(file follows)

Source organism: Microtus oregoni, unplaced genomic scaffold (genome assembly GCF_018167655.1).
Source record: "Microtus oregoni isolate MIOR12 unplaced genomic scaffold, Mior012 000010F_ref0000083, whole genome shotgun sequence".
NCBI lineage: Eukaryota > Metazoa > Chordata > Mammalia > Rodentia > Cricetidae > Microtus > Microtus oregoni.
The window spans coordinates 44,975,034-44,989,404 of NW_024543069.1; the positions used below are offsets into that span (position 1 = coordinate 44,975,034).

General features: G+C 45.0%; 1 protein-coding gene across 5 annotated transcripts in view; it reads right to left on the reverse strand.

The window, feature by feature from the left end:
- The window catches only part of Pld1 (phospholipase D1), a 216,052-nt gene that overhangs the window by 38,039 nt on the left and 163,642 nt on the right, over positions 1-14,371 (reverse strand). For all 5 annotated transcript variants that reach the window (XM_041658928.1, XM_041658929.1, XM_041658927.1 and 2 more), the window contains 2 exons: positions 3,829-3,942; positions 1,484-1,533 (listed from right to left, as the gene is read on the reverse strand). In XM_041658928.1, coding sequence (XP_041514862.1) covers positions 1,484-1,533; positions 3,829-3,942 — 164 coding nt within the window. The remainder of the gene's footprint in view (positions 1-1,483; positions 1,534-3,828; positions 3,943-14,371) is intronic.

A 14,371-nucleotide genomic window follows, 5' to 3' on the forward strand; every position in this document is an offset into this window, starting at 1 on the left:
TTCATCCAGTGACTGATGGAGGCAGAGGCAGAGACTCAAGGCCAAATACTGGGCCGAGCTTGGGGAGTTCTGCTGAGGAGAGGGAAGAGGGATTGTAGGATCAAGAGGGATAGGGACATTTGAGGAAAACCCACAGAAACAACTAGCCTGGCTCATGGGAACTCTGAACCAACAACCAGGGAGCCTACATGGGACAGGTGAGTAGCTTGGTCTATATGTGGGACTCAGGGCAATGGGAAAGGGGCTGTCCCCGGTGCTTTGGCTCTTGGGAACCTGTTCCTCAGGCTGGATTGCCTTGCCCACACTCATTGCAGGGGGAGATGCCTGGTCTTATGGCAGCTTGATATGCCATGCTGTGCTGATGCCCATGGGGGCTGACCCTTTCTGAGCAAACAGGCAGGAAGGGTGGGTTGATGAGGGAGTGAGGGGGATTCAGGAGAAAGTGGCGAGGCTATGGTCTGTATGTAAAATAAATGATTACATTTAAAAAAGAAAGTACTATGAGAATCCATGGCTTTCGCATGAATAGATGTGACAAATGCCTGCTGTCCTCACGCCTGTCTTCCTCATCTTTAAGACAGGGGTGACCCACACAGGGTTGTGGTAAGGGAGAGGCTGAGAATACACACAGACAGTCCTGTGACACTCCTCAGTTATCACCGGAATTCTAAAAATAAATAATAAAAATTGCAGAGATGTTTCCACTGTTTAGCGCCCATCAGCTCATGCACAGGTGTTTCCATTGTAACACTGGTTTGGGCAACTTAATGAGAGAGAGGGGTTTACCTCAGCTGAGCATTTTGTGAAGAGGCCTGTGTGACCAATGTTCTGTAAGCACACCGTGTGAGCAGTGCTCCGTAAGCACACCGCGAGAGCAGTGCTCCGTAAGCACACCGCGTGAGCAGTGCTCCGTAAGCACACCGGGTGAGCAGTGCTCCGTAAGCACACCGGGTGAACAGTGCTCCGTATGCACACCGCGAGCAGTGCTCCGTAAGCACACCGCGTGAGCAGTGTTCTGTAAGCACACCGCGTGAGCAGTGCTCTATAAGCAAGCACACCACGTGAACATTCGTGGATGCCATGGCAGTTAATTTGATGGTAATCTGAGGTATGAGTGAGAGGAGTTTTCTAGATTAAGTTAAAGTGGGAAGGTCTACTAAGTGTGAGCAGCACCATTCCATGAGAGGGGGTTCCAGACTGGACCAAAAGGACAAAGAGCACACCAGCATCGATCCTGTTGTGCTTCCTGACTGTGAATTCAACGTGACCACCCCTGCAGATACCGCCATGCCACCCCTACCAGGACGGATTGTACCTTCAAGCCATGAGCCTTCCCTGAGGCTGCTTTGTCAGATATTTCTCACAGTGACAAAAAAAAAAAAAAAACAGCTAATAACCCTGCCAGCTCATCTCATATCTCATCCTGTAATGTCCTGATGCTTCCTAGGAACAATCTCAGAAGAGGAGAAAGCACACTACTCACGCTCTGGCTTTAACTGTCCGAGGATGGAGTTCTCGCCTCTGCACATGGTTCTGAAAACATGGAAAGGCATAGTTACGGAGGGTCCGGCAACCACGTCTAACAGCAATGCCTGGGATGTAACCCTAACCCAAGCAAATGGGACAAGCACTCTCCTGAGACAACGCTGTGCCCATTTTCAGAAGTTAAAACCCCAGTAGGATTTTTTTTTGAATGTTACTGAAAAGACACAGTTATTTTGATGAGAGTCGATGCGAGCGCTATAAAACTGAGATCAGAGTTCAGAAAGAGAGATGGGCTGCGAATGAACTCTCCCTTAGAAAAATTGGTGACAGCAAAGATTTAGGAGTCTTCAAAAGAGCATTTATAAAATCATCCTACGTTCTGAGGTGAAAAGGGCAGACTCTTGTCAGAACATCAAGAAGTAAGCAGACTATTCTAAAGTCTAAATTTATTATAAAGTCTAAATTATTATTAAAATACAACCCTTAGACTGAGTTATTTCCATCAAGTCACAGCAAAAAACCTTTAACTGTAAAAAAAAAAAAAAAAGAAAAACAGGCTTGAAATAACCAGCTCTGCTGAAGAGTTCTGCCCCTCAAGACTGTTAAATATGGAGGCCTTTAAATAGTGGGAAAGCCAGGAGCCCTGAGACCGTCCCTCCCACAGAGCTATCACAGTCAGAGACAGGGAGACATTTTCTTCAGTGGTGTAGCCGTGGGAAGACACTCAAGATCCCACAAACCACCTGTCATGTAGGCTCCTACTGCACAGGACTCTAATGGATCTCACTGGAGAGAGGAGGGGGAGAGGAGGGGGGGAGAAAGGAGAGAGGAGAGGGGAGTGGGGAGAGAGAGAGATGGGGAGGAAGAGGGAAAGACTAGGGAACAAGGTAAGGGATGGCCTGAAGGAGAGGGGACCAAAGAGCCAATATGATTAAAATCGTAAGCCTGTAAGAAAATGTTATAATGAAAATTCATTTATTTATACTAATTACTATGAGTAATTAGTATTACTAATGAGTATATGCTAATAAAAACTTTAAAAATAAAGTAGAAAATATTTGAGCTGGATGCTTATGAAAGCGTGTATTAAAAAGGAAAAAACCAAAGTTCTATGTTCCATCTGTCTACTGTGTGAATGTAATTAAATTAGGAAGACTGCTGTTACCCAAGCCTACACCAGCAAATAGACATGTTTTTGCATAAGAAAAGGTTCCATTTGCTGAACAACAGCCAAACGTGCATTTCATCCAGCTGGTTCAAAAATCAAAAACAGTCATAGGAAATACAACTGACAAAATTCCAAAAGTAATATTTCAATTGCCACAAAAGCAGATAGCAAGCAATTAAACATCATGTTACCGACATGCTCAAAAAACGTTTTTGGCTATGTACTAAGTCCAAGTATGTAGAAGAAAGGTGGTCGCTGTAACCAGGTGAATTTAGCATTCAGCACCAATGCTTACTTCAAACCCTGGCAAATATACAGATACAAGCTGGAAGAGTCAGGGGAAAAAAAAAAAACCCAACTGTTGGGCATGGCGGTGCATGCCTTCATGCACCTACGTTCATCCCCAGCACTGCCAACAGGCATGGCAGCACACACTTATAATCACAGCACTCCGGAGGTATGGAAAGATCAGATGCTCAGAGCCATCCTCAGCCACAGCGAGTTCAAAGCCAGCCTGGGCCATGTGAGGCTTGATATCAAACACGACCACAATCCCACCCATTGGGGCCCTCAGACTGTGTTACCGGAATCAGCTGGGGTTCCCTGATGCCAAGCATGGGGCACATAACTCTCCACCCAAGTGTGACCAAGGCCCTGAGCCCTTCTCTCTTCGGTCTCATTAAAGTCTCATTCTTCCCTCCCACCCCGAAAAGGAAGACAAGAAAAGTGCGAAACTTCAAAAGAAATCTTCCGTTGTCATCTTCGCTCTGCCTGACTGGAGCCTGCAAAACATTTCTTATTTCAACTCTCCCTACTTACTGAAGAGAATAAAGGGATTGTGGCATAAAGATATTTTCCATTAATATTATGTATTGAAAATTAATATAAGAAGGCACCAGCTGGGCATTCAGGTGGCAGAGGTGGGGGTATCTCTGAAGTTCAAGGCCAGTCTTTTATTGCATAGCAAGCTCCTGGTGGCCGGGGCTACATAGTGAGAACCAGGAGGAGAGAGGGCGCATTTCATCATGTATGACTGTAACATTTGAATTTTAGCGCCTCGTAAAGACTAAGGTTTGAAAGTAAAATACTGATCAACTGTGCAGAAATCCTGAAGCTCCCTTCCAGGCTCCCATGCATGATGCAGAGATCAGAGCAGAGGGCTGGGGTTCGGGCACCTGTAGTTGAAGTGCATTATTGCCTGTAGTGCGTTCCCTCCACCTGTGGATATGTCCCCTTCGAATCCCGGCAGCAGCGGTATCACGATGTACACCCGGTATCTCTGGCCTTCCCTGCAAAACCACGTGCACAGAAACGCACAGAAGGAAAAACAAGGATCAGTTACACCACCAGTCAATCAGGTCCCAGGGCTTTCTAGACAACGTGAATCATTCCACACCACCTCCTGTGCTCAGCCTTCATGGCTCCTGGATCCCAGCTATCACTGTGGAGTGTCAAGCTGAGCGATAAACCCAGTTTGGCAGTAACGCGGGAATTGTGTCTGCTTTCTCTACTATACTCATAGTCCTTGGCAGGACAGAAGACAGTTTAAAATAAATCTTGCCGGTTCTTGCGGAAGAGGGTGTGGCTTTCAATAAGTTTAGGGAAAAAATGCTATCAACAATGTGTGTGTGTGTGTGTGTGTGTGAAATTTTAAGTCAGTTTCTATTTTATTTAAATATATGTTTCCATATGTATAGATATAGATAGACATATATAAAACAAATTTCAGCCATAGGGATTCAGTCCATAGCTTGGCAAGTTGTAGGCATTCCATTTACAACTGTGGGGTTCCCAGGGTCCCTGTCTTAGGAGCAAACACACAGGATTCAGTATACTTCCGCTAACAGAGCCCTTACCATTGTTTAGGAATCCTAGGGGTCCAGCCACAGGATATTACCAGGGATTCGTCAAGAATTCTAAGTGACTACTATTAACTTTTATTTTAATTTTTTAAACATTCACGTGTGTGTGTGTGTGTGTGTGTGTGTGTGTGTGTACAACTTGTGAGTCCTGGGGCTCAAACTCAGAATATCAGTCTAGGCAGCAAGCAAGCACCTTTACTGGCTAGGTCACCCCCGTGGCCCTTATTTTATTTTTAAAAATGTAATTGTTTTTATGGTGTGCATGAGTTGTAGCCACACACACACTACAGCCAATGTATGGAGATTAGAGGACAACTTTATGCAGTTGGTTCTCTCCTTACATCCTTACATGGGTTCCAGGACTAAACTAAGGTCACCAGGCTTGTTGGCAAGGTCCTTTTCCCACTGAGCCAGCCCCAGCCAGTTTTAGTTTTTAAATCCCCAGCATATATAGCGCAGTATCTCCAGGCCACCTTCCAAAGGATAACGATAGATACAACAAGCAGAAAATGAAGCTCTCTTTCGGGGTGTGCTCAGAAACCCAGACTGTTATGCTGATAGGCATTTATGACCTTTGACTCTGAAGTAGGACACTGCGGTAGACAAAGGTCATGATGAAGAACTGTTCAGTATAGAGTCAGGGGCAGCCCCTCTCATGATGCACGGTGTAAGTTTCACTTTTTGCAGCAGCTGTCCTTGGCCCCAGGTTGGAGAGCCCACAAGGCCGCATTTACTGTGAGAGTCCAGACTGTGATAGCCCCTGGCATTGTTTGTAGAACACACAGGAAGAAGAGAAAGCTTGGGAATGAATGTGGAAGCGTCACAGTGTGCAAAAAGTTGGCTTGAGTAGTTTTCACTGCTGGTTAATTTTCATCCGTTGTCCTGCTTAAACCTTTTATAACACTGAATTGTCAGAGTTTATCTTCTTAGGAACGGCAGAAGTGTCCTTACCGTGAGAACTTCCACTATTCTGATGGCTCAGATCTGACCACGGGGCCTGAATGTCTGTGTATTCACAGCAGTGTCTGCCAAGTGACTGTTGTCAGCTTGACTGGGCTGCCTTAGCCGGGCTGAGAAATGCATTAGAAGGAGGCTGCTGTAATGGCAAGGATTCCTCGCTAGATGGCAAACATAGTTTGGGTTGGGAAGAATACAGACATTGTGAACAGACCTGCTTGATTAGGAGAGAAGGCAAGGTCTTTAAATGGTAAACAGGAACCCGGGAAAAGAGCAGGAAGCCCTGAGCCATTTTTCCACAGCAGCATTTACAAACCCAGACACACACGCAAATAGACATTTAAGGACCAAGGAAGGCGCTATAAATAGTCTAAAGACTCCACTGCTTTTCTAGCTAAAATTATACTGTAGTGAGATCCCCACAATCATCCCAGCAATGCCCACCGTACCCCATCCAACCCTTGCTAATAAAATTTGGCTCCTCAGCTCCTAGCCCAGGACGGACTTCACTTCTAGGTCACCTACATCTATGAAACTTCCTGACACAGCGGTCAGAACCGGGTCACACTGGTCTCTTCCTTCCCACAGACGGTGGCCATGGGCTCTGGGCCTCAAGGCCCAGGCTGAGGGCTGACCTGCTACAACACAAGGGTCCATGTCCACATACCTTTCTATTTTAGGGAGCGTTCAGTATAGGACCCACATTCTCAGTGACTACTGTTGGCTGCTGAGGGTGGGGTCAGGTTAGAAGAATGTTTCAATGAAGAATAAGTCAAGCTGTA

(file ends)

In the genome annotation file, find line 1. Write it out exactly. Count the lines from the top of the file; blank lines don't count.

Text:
Source organism: Microtus oregoni, unplaced genomic scaffold (genome assembly GCF_018167655.1).